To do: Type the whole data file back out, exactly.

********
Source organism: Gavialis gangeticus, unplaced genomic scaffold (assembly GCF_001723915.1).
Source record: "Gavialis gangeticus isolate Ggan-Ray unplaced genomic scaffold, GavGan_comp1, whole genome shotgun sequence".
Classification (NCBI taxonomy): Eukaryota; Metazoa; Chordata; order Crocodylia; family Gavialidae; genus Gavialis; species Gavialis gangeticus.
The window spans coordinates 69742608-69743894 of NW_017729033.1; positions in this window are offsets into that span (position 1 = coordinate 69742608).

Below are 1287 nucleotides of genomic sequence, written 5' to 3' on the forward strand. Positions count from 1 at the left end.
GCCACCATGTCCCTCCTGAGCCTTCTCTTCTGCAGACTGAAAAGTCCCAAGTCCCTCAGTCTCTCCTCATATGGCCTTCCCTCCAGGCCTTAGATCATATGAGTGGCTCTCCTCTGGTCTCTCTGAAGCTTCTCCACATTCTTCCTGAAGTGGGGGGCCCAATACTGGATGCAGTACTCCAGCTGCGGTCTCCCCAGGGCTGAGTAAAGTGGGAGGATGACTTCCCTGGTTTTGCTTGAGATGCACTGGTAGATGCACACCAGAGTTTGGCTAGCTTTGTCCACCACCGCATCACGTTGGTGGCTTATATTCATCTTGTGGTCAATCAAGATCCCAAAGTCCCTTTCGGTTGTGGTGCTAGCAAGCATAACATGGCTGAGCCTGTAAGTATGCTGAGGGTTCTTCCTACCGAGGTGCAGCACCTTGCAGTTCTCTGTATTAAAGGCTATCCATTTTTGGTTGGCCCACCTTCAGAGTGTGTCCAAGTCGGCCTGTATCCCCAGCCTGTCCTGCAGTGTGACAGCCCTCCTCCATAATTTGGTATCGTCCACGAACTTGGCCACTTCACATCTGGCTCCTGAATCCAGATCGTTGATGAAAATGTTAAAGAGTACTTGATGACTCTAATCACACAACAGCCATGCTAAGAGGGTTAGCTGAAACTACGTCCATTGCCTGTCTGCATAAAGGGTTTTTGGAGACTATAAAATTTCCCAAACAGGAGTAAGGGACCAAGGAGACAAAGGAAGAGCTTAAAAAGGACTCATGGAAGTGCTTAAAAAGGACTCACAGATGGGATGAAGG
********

Source organism: Gavialis gangeticus, unplaced genomic scaffold (assembly GCF_001723915.1).
Source record: "Gavialis gangeticus isolate Ggan-Ray unplaced genomic scaffold, GavGan_comp1, whole genome shotgun sequence".
Classification (NCBI taxonomy): Eukaryota; Metazoa; Chordata; order Crocodylia; family Gavialidae; genus Gavialis; species Gavialis gangeticus.
The window spans coordinates 69742608-69743894 of NW_017729033.1; positions in this window are offsets into that span (position 1 = coordinate 69742608).

Below are 1287 nucleotides of genomic sequence, written 5' to 3' on the forward strand. Positions count from 1 at the left end.
GCCACCATGTCCCTCCTGAGCCTTCTCTTCTGCAGACTGAAAAGTCCCAAGTCCCTCAGTCTCTCCTCATATGGCCTTCCCTCCAGGCCTTAGATCATATGAGTGGCTCTCCTCTGGTCTCTCTGAAGCTTCTCCACATTCTTCCTGAAGTGGGGGGCCCAATACTGGATGCAGTACTCCAGCTGCGGTCTCCCCAGGGCTGAGTAAAGTGGGAGGATGACTTCCCTGGTTTTGCTTGAGATGCACTGGTAGATGCACACCAGAGTTTGGCTAGCTTTGTCCACCACCGCATCACGTTGGTGGCTTATATTCATCTTGTGGTCAATCAAGATCCCAAAGTCCCTTTCGGTTGTGGTGCTAGCAAGCATAACATGGCTGAGCCTGTAAGTATGCTGAGGGTTCTTCCTACCGAGGTGCAGCACCTTGCAGTTCTCTGTATTAAAGGCTATCCATTTTTGGTTGGCCCACCTTCAGAGTGTGTCCAAGTCGGCCTGTATCCCCAGCCTGTCCTGCAGTGTGACAGCCCTCCTCCATAATTTGGTATCGTCCACGAACTTGGCCACTTCACATCTGGCTCCTGAATCCAGATCGTTGATGAAAATGTTAAAGAGTACTTGATGACTCTAATCACACAACAGCCATGCTAAGAGGGTTAGCTGAAACTACGTCCATTGCCTGTCTGCATAAAGGGTTTTTGGAGACTATAAAATTTCCCAAACAGGAGTAAGGGACCAAGGAGACAAAGGAAGAGCTTAAAAAGGACTCATGGAAGTGCTTAAAAAGGACTCACAGATGGGATGAAGG